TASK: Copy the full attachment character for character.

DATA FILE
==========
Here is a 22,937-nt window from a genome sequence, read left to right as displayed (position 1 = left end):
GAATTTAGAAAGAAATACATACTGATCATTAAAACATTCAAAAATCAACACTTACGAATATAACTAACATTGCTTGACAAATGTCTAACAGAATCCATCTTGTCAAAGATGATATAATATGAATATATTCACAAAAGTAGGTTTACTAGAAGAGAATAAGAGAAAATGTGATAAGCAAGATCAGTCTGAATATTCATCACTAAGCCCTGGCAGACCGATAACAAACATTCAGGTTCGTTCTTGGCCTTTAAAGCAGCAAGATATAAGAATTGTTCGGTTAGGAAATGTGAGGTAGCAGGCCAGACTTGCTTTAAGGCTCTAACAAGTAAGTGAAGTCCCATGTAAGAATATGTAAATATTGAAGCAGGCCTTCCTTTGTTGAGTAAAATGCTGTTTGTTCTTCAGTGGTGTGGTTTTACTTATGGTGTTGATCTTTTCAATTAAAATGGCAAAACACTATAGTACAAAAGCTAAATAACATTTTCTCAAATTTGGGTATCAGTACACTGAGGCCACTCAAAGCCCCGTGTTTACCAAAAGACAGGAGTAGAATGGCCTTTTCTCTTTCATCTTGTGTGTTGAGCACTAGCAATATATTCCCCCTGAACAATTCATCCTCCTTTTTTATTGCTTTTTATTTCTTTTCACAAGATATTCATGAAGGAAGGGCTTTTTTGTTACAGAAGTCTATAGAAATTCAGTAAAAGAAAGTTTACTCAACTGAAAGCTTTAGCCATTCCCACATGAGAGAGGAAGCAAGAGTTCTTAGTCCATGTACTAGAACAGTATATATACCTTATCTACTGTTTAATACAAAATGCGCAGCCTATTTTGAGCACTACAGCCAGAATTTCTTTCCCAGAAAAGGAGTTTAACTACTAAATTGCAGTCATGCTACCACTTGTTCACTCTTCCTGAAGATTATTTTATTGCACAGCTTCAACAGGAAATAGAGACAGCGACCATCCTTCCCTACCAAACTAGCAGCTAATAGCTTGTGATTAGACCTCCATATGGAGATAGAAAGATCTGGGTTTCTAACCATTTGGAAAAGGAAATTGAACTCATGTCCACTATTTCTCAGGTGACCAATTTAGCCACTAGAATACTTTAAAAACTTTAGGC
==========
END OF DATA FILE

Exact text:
Here is a 22,937-nt window from a genome sequence, read left to right as displayed (position 1 = left end):
GAATTTAGAAAGAAATACATACTGATCATTAAAACATTCAAAAATCAACACTTACGAATATAACTAACATTGCTTGACAAATGTCTAACAGAATCCATCTTGTCAAAGATGATATAATATGAATATATTCACAAAAGTAGGTTTACTAGAAGAGAATAAGAGAAAATGTGATAAGCAAGATCAGTCTGAATATTCATCACTAAGCCCTGGCAGACCGATAACAAACATTCAGGTTCGTTCTTGGCCTTTAAAGCAGCAAGATATAAGAATTGTTCGGTTAGGAAATGTGAGGTAGCAGGCCAGACTTGCTTTAAGGCTCTAACAAGTAAGTGAAGTCCCATGTAAGAATATGTAAATATTGAAGCAGGCCTTCCTTTGTTGAGTAAAATGCTGTTTGTTCTTCAGTGGTGTGGTTTTACTTATGGTGTTGATCTTTTCAATTAAAATGGCAAAACACTATAGTACAAAAGCTAAATAACATTTTCTCAAATTTGGGTATCAGTACACTGAGGCCACTCAAAGCCCCGTGTTTACCAAAAGACAGGAGTAGAATGGCCTTTTCTCTTTCATCTTGTGTGTTGAGCACTAGCAATATATTCCCCCTGAACAATTCATCCTCCTTTTTTATTGCTTTTTATTTCTTTTCACAAGATATTCATGAAGGAAGGGCTTTTTTGTTACAGAAGTCTATAGAAATTCAGTAAAAGAAAGTTTACTCAACTGAAAGCTTTAGCCATTCCCACATGAGAGAGGAAGCAAGAGTTCTTAGTCCATGTACTAGAACAGTATATATACCTTATCTACTGTTTAATACAAAATGCGCAGCCTATTTTGAGCACTACAGCCAGAATTTCTTTCCCAGAAAAGGAGTTTAACTACTAAATTGCAGTCATGCTACCACTTGTTCACTCTTCCTGAAGATTATTTTATTGCACAGCTTCAACAGGAAATAGAGACAGCGACCATCCTTCCCTACCAAACTAGCAGCTAATAGCTTGTGATTAGACCTCCATATGGAGATAGAAAGATCTGGGTTTCTAACCATTTGGAAAAGGAAATTGAACTCATGTCCACTATTTCTCAGGTGACCAATTTAGCCACTAGAATACTTTAAAAACTTTAGGC